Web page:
IT Workers Split On Presidential Candidates, But Give Money To Campaigns

Barack Obama and John McCain would each receive 29% of the vote if the election were held today, a CompTIA-sponsored phone survey of 600 IT workers found.
IT workers are a politically independent group split on who they'd pick as the next U.S. President, according to a new report released on Tuesday by industry organization CompTIA.

A recent phone survey of 600 IT workers, conducted by Rasmussen Reports for CompTIA, revealed that Barack Obama and John McCain would each receive 29% of the vote "if the 2008 Presidential election were held today." The survey was conducted between Feb. 20 and March 3.

Of the other major candidates, Hillary Clinton received 13% of the votes; Mike Huckabee garnered 11%; Ron Paul got 9%. Nine percent of IT workers said they were unsure who they'd vote for.

Thirty-nine percent of IT workers say most important issue facing the next President is the economy, followed by the Iraq war (18%); immigration (15%); national security (14%); government ethics and corruption (6%); health care (4%); and Social Security (1%). Only 2% said "other" and another 2% were unsure.

Among of the surprises in the survey's findings are the general profile of U.S. workers who identify themselves as IT workers, said Roger Cochetti, CompTIA group director of U.S. public policy. The majority of IT workers surveyed -- 40% -- said they were not affiliated with either the Republican or Democrat political parties. Thirty-five percent said they were Republicans and 26% said they were Democrats.

Thirty-nine percent of the respondents said they considered themselves politically "conservative," 36% said they are "moderate," 24% said they are "liberal," and only 2% were unsure.

Also, 27% of IT workers said they contributed to a Presidential campaign via the Internet, which is a "much higher percentage" than the average of all U.S. workers who contribute to a Presidential campaign, said Cochetti. Government election data shows that only about 2.5% of U.S. workers contribute $200 or more to U.S. Presidential campaigns, said Cochetti. The CompTIA survey did not ask IT workers the dollar amount of their campaign contributions. Based on the sample of workers surveyed by Rasmussen on behalf of CompTIA, the industry organization estimates that there are about 12 million people in the U.S. over the age of 18 who identify themselves as IT workers. That figure is about four-times higher than the approximate 3 million workers classified as IT professionals by the U.S. Department of Labor based on "narrow definitions," such as computer programmers and computer engineers, said Cochetti.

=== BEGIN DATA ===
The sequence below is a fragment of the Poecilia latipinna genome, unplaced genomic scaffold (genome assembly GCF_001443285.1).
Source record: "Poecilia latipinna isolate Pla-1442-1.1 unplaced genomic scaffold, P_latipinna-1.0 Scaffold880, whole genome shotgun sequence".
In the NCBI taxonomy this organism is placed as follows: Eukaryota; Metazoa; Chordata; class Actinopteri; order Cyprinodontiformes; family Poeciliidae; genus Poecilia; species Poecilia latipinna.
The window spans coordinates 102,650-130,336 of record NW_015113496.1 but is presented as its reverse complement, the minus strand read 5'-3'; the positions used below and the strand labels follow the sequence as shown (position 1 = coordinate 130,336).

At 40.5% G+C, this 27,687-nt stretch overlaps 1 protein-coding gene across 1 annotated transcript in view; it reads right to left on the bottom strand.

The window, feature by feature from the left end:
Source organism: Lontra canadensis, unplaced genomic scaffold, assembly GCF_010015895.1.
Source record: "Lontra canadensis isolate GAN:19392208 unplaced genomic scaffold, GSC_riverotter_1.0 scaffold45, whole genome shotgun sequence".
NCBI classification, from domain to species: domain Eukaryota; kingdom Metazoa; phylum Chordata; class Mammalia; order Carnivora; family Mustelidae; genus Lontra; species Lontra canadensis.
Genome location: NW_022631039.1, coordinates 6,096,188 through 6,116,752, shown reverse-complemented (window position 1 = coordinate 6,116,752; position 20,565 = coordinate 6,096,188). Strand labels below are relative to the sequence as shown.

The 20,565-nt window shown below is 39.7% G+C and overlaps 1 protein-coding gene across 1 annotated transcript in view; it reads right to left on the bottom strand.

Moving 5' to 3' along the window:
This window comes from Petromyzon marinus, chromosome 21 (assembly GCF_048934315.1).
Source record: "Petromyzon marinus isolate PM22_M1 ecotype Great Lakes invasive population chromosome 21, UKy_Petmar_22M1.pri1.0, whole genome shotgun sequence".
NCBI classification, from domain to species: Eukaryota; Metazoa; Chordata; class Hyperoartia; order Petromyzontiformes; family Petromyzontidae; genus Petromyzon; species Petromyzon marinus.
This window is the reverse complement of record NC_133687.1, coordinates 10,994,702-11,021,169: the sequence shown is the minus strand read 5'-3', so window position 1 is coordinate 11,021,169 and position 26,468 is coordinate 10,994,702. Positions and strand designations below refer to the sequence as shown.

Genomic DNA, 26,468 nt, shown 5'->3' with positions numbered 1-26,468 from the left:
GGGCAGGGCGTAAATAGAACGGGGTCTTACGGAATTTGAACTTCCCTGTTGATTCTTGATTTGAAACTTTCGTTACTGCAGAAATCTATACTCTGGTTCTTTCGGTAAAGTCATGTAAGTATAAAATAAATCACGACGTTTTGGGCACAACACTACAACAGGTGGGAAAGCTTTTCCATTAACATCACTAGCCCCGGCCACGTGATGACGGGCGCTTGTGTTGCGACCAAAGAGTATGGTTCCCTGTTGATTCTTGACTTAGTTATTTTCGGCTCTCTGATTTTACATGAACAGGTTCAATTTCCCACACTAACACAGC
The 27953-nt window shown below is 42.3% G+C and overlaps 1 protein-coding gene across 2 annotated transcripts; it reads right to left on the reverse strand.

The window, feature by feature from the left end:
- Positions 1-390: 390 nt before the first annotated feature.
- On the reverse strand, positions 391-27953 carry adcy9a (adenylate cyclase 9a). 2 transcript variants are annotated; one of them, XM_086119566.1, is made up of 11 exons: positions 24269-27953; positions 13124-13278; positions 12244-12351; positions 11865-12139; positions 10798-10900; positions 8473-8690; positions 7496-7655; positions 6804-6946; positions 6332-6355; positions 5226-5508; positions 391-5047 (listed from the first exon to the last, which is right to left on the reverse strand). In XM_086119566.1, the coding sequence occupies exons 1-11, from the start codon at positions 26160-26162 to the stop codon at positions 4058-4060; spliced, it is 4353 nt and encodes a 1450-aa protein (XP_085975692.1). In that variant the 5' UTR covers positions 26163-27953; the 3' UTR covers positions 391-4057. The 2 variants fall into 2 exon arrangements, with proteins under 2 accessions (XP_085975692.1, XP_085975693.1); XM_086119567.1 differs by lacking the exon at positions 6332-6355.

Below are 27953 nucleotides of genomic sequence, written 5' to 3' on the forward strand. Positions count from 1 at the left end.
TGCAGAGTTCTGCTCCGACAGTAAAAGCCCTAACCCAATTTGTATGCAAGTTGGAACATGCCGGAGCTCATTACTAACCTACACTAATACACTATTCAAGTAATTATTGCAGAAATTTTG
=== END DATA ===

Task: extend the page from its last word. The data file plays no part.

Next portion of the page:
Over the last six months, Rasmussen has surveyed about 54,500 U.S. workers over the age of 18, asking them to identify whether they are IT workers. Rasmussen's finding indicate that one of 12 U.S. workers, or about 8.13%, identify themselves as IT workers. When magnified to represent the makeup of the general U.S. population, that means about 12 million people in the U.S. workforce identify themselves as IT workers, said Cochetti.

As far as CompTIA officials are aware, "this is the first time people were asked to identify themselves as IT workers" in a survey such as this, rather than having a third-party, like the U.S. Dept. of Labor, classify a person's profession based on "narrow definitions," said Cochetti.

The survey's other findings also show that the average U.S. IT workers is "affluent and highly educated," said Cochetti. Forty-six percent of the respondent said they are college graduates, 26% said they attended graduate school; 25% attended college, but didn't graduate. Only 3% had only a high-school education, and only 1% dropped out of high school.

The largest group of respondents -- 35% -- said they or their families earn more than $100,000 annually; 23% said they or their families earn $75,000 to $100,000 annually; 14% earn $60,000 to $75,000; 15% earn between $40,000 and $60,000; 5% earn between $20,000 and $40,000. Only 2% earn less than $20,000 annually and 6% weren't sure. Seventy-seven percent of the IT workers surveyed were male, 23% were female.

When it comes to race, nearly seven in 10 respondents said they were white, 8% said they were black or African American and 17% were other.

As for the age of the IT workers, 44% are ages 30 to 39; 18% were 40 to 49; 24% were 50 to 64; only 2% were 65 or older. The youngest crowd -- ages 18 to 29 -- made up 12% of the respondents.

Overall, the survey shows that IT workers "are a very powerful voting group that's highly educated and has lots of money to invest in political campaigns," said Cochetti.

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